We investigated the use of artificial turf foraging boards to determine if providing captive squirrel monkeys an opportunity for semi-natural foraging behavior would 1) alter the monkeys' time budget to better approximate that seen in wild populations, 2) reduce the stereotypic, self-injurious, and aggressive behavior occasionally seen in captive squirrel monkeys, and 3) provide sustained enrichment. Five groups of pair-housed female squirrel monkeys were videotaped the week prior to, the week following, and for 2 weeks during the enrichment phase, when treat-enhanced boards were provided for 2 h daily. During the first 30 min of daily enrichment, inactivity declined 35.3%, locomotion increased 3.8%, and board-related behaviors occupied 36.3% of the activity budget; these changes were not evident after 1.5 h. Stereotypic behavior (pacing, headswinging, tailchewing) and aggression were not altered by the foraging opportunity. The foraging board retained die interest of the subjects across 2 weeks in the same daily pattern. Use of the foraging board altered die squirrel monkeys' time budget to become more like activity patterns seen in wild populations.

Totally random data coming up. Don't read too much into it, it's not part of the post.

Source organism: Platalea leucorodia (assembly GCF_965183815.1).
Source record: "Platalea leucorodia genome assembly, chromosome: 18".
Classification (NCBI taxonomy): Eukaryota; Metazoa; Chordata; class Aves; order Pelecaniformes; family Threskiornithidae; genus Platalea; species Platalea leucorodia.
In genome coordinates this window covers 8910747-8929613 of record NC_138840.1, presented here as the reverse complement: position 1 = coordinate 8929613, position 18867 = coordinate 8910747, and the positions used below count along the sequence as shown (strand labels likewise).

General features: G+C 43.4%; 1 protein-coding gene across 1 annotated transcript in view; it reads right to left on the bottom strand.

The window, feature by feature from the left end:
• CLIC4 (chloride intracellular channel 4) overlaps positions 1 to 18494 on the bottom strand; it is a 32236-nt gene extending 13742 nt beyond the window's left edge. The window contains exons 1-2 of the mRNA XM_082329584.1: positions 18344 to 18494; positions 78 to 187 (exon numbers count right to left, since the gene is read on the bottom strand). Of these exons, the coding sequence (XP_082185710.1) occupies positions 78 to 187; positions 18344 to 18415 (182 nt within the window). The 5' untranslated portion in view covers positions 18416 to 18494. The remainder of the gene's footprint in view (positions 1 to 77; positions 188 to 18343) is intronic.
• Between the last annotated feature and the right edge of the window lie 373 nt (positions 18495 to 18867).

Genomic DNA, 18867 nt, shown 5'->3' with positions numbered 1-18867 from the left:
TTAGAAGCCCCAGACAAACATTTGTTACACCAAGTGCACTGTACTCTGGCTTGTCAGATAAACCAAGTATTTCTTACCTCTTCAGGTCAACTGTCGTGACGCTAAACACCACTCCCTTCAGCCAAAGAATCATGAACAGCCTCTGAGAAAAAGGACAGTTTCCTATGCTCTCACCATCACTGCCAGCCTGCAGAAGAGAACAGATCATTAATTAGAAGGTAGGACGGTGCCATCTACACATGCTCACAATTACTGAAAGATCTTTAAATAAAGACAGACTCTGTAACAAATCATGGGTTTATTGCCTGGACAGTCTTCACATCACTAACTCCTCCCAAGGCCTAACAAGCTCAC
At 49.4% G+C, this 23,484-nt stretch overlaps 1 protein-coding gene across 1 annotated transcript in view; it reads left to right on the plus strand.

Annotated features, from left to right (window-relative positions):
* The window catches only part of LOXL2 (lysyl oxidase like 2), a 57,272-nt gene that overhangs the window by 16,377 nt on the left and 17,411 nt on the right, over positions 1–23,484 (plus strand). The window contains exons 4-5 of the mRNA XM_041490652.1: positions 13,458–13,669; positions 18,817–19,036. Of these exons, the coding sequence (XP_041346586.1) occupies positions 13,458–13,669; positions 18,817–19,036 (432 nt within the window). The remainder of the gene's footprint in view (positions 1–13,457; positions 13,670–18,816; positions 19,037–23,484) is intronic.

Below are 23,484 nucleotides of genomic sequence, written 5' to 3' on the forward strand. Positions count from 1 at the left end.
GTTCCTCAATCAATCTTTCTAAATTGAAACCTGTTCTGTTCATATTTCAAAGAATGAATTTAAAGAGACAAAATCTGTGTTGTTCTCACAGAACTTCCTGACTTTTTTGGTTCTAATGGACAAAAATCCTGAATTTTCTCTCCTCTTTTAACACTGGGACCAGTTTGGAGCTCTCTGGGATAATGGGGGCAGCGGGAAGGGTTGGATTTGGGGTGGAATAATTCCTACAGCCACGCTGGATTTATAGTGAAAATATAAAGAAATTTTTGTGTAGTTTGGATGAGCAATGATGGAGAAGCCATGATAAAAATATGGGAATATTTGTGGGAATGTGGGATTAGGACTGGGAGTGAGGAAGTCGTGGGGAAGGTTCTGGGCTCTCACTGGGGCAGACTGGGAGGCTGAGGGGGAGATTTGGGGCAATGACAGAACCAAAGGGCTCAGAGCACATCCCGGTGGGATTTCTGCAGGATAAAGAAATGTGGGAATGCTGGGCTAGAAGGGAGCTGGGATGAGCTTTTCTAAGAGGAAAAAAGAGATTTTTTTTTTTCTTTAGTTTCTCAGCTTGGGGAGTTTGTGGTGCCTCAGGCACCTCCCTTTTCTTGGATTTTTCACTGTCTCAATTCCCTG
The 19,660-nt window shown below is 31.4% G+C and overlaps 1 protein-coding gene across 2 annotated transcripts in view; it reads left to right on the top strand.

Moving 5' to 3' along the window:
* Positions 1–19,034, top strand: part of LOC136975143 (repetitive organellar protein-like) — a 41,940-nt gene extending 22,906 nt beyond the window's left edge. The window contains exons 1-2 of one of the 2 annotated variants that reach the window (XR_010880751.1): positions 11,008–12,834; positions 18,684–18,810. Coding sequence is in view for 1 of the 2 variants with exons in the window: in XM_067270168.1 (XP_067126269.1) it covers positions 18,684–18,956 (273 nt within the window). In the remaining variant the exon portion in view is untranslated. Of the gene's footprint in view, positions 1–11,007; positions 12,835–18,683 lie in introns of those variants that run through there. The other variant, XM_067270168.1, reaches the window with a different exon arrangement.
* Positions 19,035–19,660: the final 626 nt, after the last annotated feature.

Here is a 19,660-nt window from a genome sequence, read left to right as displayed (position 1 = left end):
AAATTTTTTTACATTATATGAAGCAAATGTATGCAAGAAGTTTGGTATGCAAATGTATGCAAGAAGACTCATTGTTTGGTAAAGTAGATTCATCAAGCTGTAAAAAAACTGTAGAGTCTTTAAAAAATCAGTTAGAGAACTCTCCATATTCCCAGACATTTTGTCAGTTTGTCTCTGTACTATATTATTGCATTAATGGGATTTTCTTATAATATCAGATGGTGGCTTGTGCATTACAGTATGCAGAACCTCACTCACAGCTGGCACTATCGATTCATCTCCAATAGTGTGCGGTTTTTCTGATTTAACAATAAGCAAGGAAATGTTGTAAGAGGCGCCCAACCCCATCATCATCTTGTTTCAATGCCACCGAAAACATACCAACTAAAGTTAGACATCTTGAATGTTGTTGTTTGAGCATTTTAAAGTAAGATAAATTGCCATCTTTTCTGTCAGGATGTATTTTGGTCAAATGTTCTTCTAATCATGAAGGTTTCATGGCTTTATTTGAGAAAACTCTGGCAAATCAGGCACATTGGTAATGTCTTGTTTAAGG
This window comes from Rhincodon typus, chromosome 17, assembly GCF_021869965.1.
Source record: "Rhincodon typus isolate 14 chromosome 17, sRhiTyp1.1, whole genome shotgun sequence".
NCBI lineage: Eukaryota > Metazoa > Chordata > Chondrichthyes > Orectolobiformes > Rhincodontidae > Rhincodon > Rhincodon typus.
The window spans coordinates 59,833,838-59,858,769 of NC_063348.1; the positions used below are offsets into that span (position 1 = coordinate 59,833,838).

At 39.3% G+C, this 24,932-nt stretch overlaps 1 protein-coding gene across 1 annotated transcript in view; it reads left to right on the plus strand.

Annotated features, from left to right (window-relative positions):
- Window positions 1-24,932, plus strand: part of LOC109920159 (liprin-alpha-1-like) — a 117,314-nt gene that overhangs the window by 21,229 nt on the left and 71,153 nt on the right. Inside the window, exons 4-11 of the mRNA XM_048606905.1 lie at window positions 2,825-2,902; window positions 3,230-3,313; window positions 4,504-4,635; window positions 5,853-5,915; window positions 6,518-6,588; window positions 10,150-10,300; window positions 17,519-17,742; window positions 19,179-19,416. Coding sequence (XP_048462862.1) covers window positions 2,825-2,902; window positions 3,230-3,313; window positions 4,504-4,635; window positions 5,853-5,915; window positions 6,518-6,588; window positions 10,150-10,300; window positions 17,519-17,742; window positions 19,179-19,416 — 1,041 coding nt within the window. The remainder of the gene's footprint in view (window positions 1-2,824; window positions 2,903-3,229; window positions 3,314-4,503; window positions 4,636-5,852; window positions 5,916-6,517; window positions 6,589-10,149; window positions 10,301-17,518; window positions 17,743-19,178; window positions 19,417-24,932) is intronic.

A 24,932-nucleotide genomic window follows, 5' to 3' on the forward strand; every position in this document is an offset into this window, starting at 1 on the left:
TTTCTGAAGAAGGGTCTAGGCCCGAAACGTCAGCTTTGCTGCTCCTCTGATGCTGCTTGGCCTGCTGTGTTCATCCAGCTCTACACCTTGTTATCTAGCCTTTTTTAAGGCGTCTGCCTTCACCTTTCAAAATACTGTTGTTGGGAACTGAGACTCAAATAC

|Original language||English (US)|
|Number of pages||5|
|Journal||Contemporary Topics in Laboratory Animal Science|
|State||Published - Mar 2000|
ASJC Scopus subject areas
- Animal Science and Zoology